Communion of the Converted

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Communion of the Converted

By | 2015-03-31T20:42:58+00:00 July 25, 2014|Catholicism, Liturgy|

“The celebrant for today’s Mass is Father _________. Please stand and greet your neighbor.”

These can be words of controversy. Proponents emphasize the importance of community and hospitality. Their opponents claim that it shouldn’t take place during the Sacred Liturgy.

Previous generations boasted of ethnic parishes and parish-sponsored dances. Today, we still find parish festivals. The parish has been and continues to be a source of friendship and fellowship. But what exactly is the relationship between community amongst ourselves and the Mass? After all, as some are right to point out – our attention at Mass focuses on the liturgy, the re-presentation of Christ’s sacrifice, in a way that transcends us Mass participants and centers us on Christ.

Mass isn’t for socializing and shaking hands, but the desire for belonging often drives us to choose a specific parish. Yes, many people choose a parish based on liturgy, but people also desire a good community. I have a hard time imagining someone desiring to attend a parish where they don’t feel welcome. It’s the rare person who enjoys being a mere number in the crowd of faces. As Catholics, we want both liturgy and community.

These desires to both feel at home and have a strong community aren’t entirely out of place. In fact, the Mass is a communal event:  it’s the public work of the universal Church. You don’t worship God alone as an individual at Mass – it’s the one Church, the one community that worships God. Thus, desires for belonging to a community aren’t impediments to entering into the liturgy. In fact, they can help us understand the liturgy. They remind us that we aren’t a number in the sea of Mass attendees – we are a part of the one Church that offers fitting worship.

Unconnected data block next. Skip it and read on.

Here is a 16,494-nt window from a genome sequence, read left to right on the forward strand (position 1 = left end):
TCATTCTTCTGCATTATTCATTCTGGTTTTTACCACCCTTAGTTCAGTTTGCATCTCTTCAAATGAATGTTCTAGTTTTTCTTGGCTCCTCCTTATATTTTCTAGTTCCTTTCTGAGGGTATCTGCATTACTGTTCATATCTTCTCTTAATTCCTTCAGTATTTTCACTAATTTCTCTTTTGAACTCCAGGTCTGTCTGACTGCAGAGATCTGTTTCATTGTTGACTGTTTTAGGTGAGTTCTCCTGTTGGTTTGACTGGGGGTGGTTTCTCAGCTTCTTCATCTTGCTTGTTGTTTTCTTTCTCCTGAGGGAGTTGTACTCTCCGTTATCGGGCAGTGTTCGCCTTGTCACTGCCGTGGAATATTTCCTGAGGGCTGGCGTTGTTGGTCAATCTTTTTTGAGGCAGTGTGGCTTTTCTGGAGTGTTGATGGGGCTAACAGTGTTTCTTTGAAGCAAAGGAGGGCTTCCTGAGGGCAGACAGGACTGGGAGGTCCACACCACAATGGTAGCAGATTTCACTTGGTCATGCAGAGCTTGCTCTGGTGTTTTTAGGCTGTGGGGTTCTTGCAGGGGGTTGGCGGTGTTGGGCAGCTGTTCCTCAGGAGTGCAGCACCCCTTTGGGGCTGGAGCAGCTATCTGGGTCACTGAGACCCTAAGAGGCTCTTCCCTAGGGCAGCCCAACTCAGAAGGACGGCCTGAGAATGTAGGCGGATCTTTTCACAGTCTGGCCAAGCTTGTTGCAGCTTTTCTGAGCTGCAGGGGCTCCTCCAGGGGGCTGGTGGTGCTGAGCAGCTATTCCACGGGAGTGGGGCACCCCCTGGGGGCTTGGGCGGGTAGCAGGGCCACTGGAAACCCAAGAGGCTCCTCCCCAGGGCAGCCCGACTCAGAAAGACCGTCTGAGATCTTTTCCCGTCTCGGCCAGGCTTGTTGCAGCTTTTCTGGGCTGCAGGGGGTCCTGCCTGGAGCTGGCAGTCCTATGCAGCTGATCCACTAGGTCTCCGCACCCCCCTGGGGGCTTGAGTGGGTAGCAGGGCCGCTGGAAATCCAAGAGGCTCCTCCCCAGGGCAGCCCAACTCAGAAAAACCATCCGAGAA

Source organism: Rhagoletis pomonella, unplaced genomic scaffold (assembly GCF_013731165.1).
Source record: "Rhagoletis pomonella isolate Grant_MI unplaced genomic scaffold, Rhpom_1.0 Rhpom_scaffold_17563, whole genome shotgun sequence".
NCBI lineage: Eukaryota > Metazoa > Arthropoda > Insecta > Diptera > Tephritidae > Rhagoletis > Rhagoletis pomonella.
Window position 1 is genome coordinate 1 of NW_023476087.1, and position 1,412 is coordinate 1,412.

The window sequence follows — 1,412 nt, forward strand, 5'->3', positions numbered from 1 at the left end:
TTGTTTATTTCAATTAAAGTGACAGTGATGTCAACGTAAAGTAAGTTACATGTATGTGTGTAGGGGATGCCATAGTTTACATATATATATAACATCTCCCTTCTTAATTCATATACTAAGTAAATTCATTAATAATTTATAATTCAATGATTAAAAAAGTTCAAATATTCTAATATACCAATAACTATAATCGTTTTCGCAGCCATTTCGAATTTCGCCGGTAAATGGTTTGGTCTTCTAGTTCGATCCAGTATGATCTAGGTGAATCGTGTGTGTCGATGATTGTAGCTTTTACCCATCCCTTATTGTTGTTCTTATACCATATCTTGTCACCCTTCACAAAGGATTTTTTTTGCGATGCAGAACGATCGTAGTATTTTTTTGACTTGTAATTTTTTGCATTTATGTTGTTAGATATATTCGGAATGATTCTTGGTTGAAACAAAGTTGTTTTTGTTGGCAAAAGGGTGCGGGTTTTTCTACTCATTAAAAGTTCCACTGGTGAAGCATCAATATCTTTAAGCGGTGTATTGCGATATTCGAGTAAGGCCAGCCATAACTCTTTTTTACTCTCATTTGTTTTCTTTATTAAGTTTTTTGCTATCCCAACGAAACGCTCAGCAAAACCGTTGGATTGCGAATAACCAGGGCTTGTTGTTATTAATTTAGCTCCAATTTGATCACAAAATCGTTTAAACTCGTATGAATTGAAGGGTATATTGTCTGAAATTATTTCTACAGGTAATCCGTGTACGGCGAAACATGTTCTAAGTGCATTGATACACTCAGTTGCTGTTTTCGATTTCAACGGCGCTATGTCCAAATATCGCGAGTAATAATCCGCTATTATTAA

Cardinal Ratzinger comments on this in his Introduction to Christianity:

Communion with the Lord in the Eucharist leads necessarily to the communion of the converted, who all eat one and the same bread, to become in it ‘one body’ (1 Cor 10:17) and, indeed, ‘one single new man’ (cf Eph 2:15).

Parish festivals and dances aren’t the foundations of our community. Instead, by being united to the Lord we are united to one another. The liturgy turns the we into a one. It prompts the faithful to live together and help each other live the Christian life in the present day. And we assist one another by forming relationships in a healthy environment. The coffee and donuts, as good as they are, aren’t the source of our unity – they are simply the living out of our unity.

The liturgy and social activities don’t have to be mutually exclusive, but they must be placed in their proper order. Without the liturgy, the church becomes a community center. With the liturgy, the faces in the crowd become a community. Parish events, welcoming others, and feeling at home remind us that we are a communion, not because of these events but because of Christ.

Image: The Catholic Mass, Fyodor Bronnikov

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